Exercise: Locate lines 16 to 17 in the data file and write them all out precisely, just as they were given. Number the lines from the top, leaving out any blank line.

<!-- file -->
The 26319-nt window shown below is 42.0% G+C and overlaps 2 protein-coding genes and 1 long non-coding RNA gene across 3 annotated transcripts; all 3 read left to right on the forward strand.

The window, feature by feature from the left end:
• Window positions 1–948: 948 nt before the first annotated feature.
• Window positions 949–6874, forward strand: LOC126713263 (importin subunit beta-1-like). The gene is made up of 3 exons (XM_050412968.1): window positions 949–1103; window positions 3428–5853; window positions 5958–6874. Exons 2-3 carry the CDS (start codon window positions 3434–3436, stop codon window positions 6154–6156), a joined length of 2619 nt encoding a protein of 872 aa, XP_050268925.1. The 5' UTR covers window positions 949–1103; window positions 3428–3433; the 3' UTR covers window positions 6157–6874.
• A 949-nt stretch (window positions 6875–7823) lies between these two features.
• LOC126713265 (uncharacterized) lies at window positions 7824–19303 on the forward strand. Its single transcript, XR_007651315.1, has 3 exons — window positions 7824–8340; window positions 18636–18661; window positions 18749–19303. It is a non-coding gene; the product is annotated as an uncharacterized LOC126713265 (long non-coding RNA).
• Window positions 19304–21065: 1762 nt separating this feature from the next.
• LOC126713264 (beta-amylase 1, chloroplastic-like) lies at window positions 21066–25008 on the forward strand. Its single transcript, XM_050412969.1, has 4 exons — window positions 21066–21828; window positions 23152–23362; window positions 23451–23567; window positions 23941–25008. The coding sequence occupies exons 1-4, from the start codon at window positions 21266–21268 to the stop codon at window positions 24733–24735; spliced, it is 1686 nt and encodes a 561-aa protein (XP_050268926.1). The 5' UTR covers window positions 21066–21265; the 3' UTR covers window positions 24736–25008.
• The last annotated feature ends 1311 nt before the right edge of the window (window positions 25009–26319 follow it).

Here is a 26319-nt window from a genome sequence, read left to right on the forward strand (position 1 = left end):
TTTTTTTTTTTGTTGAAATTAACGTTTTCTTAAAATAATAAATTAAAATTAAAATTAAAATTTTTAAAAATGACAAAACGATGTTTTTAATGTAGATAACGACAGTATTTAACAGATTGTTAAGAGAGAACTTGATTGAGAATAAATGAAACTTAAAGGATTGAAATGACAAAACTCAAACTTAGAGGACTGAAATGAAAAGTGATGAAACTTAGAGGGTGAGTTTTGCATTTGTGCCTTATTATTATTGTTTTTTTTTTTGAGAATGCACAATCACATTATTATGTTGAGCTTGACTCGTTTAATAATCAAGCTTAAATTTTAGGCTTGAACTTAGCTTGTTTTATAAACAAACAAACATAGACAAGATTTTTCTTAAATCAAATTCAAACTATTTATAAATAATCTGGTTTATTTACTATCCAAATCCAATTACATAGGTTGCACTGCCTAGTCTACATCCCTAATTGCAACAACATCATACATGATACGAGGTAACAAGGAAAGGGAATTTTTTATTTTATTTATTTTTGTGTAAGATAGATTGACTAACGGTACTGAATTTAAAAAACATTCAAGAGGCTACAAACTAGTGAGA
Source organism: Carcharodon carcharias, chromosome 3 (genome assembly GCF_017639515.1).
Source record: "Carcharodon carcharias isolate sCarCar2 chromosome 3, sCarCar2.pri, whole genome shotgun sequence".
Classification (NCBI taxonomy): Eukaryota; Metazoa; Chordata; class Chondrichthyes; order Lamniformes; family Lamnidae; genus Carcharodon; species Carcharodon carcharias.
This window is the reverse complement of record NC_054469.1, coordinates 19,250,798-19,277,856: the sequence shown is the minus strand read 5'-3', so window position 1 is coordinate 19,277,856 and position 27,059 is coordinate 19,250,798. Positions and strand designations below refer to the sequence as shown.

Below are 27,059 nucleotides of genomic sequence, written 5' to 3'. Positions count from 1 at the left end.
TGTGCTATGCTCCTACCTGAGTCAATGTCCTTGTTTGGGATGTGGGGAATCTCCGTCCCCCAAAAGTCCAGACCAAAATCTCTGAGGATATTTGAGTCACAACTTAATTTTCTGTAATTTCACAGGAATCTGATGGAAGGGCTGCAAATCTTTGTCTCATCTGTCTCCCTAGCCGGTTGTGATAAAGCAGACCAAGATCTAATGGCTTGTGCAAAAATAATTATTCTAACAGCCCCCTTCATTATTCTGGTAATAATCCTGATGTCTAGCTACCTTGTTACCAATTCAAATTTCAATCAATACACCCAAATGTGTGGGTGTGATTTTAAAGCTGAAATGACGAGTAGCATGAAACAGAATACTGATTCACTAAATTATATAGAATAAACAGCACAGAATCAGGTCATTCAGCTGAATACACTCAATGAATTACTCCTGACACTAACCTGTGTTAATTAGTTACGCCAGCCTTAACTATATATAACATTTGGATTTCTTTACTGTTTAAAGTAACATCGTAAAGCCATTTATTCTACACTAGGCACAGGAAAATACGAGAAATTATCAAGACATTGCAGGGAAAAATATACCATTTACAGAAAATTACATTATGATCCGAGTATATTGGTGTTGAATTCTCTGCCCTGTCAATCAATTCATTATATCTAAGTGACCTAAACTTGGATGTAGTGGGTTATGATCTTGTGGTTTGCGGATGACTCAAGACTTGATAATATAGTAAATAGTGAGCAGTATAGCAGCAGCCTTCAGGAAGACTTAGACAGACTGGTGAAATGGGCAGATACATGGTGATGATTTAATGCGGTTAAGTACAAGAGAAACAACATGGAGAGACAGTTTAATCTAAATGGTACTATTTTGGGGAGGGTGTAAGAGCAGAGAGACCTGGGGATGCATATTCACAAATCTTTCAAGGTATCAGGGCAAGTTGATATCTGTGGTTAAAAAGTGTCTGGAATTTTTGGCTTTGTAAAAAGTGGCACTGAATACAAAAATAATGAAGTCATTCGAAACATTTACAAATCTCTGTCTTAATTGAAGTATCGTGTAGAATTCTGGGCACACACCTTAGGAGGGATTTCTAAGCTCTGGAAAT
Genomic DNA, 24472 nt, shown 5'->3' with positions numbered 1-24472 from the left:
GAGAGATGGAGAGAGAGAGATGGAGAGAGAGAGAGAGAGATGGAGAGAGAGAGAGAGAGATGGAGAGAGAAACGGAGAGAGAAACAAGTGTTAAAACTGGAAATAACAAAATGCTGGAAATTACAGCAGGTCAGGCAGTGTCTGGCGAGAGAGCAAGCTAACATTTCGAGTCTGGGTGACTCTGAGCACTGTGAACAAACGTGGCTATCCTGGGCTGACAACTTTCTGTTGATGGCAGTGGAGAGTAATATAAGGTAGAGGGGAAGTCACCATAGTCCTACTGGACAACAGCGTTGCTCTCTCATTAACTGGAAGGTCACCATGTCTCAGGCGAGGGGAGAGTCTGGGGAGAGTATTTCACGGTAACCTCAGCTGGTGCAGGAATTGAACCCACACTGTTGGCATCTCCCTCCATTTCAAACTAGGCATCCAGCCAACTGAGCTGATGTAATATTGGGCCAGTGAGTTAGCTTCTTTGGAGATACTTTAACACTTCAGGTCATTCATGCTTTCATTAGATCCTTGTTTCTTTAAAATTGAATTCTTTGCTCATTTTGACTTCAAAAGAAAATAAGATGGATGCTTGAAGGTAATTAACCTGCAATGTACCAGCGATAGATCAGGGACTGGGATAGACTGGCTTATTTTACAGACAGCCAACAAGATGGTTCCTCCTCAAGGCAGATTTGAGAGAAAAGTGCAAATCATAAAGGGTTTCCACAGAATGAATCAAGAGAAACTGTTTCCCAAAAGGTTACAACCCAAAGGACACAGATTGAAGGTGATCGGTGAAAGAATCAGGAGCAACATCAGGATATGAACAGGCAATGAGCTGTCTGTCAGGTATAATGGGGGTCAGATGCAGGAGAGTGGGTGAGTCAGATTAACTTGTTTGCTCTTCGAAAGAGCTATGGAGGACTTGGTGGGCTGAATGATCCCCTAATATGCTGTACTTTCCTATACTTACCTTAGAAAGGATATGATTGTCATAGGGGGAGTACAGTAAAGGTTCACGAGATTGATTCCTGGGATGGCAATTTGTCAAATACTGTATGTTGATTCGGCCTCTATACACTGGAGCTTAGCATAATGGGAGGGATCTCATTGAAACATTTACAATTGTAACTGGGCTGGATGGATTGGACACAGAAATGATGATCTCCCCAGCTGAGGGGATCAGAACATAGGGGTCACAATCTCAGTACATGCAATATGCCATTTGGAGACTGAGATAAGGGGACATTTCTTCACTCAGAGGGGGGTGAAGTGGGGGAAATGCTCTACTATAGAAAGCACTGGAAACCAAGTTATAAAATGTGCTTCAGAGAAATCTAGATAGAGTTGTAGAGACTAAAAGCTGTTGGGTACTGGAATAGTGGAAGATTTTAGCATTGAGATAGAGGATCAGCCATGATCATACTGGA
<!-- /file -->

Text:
Below are 27,059 nucleotides of genomic sequence, written 5' to 3'. Positions count from 1 at the left end.
TGTGCTATGCTCCTACCTGAGTCAATGTCCTTGTTTGGGATGTGGGGAATCTCCGTCCCCCAAAAGTCCAGACCAAAATCTCTGAGGATATTTGAGTCACAACTTAATTTTCTGTAATTTCACAGGAATCTGATGGAAGGGCTGCAAATCTTTGTCTCATCTGTCTCCCTAGCCGGTTGTGATAAAGCAGACCAAGATCTAATGGCTTGTGCAAAAATAATTATTCTAACAGCCCCCTTCATTATTCTGGTAATAATCCTGATGTCTAGCTACCTTGTTACCAATTCAAATTTCAATCAATACACCCAAATGTGTGGGTGTGATTTTAAAGCTGAAATGACGAGTAGCATGAAACAGAATACTGATTCACTAAATTATATAGAATAAACAGCACAGAATCAGGTCATTCAGCTGAATACACTCAATGAATTACTCCTGACACTAACCTGTGTTAATTAGTTACGCCAGCCTTAACTATATATAACATTTGGATTTCTTTACTGTTTAAAGTAACATCGTAAAGCCATTTATTCTACACTAGGCACAGGAAAATACGAGAAATTATCAAGACATTGCAGGGAAAAATATACCATTTACAGAAAATTACATTATGATCCGAGTATATTGGTGTTGAATTCTCTGCCCTGTCAATCAATTCATTATATCTAAGTGACCTAAACTTGGATGTAGTGGGTTATGATCTTGTGGTTTGCGGATGACTCAAGACTTGATAATATAGTAAATAGTGAGCAGTATAGCAGCAGCCTTCAGGAAGACTTAGACAGACTGGTGAAATGGGCAGATACATGGTGATGATTTAATGCGGTTAAGTACAAGAGAAACAACATGGAGAGACAGTTTAATCTAAATGGTACTATTTTGGGGAGGGTGTAAGAGCAGAGAGACCTGGGGATGCATATTCACAAATCTTTCAAGGTATCAGGGCAAGTTGATATCTGTGGTTAAAAAGTGTCTGGAATTTTTGGCTTTGTAAAAAGTGGCACTGAATACAAAAATAATGAAGTCATTCGAAACATTTACAAATCTCTGTCTTAATTGAAGTATCGTGTAGAATTCTGGGCACACACCTTAGGAGGGATTTCTAAGCTCTGGAAAT